December 14, 2013

What If David Wright Had Become A Free Agent?

David Wright signed an 8 year, $138 million dollar contract extension during the Winter Meetings last year. It locked him up for the foreseeable future, and largely guaranteed that the fan favorite would be a Met for life. But what if that had not happened?

There was some angst among Met fans before the extension that the Wilpons, in their efforts to keep as much of their money as possible, would fail to extend Wright and chance him hitting the open market. Even at the time of his signing it was clear that he had taken at least something of a hometown discount, but only as we see the contracts doled out this offseason can we get a true feel for it. The ten year, $240 million given to Robinson Cano may have not come his way, but he certainly would have brought in a number close to it. He certainly would have dwarfed Jacoby Ellsbury's seven year, $153 million offering from the Yankees.

Anthony DiComo of wrote about the topic in his blog:

I spent some time at the Winter Meetings informally surveying a handful of executives and agents, asking them what Wright could have received as a free agent. The answers did not dip below $170 million, rising as high as $200 million.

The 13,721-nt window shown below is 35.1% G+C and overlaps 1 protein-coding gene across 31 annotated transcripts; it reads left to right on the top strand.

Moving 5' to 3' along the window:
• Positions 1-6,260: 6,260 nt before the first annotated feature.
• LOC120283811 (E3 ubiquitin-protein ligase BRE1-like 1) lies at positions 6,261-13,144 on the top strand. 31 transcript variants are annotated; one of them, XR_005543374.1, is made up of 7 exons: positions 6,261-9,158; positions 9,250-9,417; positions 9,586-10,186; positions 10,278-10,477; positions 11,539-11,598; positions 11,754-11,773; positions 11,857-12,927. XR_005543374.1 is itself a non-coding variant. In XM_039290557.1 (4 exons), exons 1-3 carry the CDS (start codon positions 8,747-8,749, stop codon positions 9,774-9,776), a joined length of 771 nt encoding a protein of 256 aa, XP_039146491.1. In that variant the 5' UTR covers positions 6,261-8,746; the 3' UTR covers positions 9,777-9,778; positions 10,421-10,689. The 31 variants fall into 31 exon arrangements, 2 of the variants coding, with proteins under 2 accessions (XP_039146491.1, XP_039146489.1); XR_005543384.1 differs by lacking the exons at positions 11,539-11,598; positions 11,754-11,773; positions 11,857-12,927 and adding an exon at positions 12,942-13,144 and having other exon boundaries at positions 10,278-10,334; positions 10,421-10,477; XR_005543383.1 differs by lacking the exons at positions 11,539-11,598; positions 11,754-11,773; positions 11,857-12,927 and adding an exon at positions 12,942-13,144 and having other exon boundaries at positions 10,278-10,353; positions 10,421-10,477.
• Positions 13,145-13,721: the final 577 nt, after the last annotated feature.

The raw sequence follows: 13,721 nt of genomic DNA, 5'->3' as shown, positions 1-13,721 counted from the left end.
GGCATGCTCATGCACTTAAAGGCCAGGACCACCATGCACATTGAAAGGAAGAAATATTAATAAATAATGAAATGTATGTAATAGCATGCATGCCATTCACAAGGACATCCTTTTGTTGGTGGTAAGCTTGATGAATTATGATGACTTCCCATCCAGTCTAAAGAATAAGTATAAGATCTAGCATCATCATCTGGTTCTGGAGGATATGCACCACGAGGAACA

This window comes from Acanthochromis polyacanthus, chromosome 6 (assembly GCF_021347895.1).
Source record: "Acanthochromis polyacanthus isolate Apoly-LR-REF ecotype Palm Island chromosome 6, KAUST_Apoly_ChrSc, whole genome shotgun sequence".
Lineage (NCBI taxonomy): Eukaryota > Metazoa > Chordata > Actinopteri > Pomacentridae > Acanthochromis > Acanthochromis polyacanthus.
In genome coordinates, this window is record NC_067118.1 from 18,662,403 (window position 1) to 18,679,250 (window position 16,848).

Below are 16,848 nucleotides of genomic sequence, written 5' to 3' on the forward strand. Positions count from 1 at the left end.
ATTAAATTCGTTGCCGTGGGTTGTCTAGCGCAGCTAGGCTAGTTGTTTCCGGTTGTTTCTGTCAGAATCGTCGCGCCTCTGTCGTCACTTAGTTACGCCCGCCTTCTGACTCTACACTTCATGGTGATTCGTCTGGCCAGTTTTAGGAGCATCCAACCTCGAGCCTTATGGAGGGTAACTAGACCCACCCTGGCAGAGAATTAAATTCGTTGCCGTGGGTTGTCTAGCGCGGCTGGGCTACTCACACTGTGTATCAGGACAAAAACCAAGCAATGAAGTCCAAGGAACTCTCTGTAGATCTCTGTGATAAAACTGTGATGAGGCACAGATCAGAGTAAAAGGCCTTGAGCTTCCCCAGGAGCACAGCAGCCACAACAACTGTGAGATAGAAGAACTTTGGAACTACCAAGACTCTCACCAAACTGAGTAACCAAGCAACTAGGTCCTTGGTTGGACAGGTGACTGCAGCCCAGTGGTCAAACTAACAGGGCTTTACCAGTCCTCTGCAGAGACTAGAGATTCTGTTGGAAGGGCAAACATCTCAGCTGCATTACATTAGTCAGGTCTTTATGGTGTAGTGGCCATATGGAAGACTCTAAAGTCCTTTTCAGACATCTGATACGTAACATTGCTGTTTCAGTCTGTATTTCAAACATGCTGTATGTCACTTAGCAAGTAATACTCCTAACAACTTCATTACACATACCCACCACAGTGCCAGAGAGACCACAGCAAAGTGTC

One person suggested tacking $5 million per year onto Wright’s existing deal, resulting in an eight-year, $178-million pact. Another said that Wright probably would have been able to push for a 10-year deal, which would have taken him through his age-39 season. Two suits budgeted $200 million on the dot — a number that only five players in history have earned in a single contract: Alex Rodriguez (twice), Cano, Albert Pujols, Joey Votto and Prince Fielder. On more than one occasion, Wright’s squeaky-clean franchise cornerstone reputation came up as a potential negotiating platform.
Imagine those numbers in the context of the Mets’ rebuilding efforts. Even if Wright fell short of that $200 million mark, his $170+ million value might have forced the Mets to reconsider their commitment. Market factors alone could have transformed franchise history.
 If nothing else, it should at least let us appreciate a little more greatly Wright's commitment to making it work in Queens with the Mets. He was sold on Alderson and the Wilpons' plan to success enough to take a significant hit financially. Let's hope they reward his confidence.

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